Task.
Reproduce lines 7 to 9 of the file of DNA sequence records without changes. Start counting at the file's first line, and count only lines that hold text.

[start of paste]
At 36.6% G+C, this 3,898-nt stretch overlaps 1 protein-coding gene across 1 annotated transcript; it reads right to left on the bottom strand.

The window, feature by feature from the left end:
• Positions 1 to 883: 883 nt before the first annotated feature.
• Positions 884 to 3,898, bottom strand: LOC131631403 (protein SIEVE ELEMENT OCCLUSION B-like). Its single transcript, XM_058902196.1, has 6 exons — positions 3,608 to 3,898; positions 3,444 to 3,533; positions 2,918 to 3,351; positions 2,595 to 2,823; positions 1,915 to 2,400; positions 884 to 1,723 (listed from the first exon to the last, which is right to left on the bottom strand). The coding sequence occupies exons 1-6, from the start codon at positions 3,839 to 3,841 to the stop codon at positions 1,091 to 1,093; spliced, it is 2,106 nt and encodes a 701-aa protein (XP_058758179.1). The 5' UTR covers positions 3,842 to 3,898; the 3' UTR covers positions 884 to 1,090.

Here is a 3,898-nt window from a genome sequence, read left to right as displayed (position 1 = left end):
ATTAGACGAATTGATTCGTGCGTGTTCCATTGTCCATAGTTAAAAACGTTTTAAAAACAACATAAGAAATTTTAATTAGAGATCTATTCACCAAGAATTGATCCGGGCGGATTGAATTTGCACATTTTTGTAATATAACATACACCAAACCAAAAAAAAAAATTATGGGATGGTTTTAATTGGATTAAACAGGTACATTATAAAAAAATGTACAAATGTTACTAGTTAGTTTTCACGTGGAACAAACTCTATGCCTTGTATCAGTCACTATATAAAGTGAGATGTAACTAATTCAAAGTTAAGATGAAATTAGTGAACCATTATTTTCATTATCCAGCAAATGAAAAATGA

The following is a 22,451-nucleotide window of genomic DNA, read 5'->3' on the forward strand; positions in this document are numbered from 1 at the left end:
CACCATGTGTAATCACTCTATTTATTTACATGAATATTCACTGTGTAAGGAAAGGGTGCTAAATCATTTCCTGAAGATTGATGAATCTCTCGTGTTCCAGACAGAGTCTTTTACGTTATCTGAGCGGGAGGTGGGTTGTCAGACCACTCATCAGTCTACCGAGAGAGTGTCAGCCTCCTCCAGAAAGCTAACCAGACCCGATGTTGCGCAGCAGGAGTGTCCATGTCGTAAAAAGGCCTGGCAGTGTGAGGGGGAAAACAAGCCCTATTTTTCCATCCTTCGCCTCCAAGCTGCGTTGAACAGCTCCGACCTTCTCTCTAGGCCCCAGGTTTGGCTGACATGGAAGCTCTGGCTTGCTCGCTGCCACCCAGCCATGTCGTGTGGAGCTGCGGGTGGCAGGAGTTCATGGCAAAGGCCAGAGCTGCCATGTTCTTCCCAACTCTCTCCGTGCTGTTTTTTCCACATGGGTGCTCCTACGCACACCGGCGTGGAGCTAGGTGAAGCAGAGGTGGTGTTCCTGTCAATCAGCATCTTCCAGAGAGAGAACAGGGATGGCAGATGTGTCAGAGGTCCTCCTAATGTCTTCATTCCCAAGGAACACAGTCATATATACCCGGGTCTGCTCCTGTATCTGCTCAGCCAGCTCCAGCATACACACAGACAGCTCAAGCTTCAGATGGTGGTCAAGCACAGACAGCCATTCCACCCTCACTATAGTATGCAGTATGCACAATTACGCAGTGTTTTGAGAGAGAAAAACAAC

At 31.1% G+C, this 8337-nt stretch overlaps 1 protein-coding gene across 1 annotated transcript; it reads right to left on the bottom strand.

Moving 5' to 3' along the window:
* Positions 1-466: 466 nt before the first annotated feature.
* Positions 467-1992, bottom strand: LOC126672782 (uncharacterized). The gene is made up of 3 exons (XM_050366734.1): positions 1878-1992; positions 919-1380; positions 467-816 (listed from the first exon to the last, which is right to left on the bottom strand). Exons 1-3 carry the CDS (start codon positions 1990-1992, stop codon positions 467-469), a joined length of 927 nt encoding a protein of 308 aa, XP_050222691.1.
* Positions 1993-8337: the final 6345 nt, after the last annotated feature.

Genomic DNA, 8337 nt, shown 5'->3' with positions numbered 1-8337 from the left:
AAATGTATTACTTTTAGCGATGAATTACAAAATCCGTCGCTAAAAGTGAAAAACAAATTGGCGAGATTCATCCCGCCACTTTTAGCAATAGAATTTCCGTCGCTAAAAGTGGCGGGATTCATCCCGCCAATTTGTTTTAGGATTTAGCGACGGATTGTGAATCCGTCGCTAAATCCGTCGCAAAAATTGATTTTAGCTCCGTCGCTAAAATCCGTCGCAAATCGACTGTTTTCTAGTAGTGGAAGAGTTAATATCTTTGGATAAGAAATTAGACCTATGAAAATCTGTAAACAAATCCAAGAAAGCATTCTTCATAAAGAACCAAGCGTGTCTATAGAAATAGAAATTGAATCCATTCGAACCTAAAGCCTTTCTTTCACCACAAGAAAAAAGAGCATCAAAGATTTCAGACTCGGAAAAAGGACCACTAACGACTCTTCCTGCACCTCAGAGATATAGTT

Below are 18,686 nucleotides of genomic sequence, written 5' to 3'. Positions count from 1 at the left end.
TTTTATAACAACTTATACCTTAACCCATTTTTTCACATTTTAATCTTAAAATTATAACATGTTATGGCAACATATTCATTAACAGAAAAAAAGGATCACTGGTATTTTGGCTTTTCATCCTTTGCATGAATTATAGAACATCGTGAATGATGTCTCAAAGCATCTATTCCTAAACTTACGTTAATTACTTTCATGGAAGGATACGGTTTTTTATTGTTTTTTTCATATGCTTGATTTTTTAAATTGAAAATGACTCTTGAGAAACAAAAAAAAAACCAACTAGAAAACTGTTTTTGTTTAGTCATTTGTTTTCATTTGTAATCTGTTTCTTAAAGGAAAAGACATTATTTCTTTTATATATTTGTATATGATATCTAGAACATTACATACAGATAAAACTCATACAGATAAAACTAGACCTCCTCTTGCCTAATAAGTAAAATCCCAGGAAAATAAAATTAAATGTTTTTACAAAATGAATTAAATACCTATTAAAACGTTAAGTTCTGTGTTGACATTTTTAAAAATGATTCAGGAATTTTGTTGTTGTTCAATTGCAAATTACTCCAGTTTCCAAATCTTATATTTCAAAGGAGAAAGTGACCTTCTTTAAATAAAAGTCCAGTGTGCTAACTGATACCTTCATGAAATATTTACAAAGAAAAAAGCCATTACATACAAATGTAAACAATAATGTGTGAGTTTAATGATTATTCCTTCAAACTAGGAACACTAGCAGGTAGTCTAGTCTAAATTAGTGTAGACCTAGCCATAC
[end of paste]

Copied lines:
The following is a 22,451-nucleotide window of genomic DNA, read 5'->3' on the forward strand; positions in this document are numbered from 1 at the left end:
CACCATGTGTAATCACTCTATTTATTTACATGAATATTCACTGTGTAAGGAAAGGGTGCTAAATCATTTCCTGAAGATTGATGAATCTCTCGTGTTCCAGACAGAGTCTTTTACGTTATCTGAGCGGGAGGTGGGTTGTCAGACCACTCATCAGTCTACCGAGAGAGTGTCAGCCTCCTCCAGAAAGCTAACCAGACCCGATGTTGCGCAGCAGGAGTGTCCATGTCGTAAAAAGGCCTGGCAGTGTGAGGGGGAAAACAAGCCCTATTTTTCCATCCTTCGCCTCCAAGCTGCGTTGAACAGCTCCGACCTTCTCTCTAGGCCCCAGGTTTGGCTGACATGGAAGCTCTGGCTTGCTCGCTGCCACCCAGCCATGTCGTGTGGAGCTGCGGGTGGCAGGAGTTCATGGCAAAGGCCAGAGCTGCCATGTTCTTCCCAACTCTCTCCGTGCTGTTTTTTCCACATGGGTGCTCCTACGCACACCGGCGTGGAGCTAGGTGAAGCAGAGGTGGTGTTCCTGTCAATCAGCATCTTCCAGAGAGAGAACAGGGATGGCAGATGTGTCAGAGGTCCTCCTAATGTCTTCATTCCCAAGGAACACAGTCATATATACCCGGGTCTGCTCCTGTATCTGCTCAGCCAGCTCCAGCATACACACAGACAGCTCAAGCTTCAGATGGTGGTCAAGCACAGACAGCCATTCCACCCTCACTATAGTATGCAGTATGCACAATTACGCAGTGTTTTGAGAGAGAAAAACAAC

At 31.1% G+C, this 8337-nt stretch overlaps 1 protein-coding gene across 1 annotated transcript; it reads right to left on the bottom strand.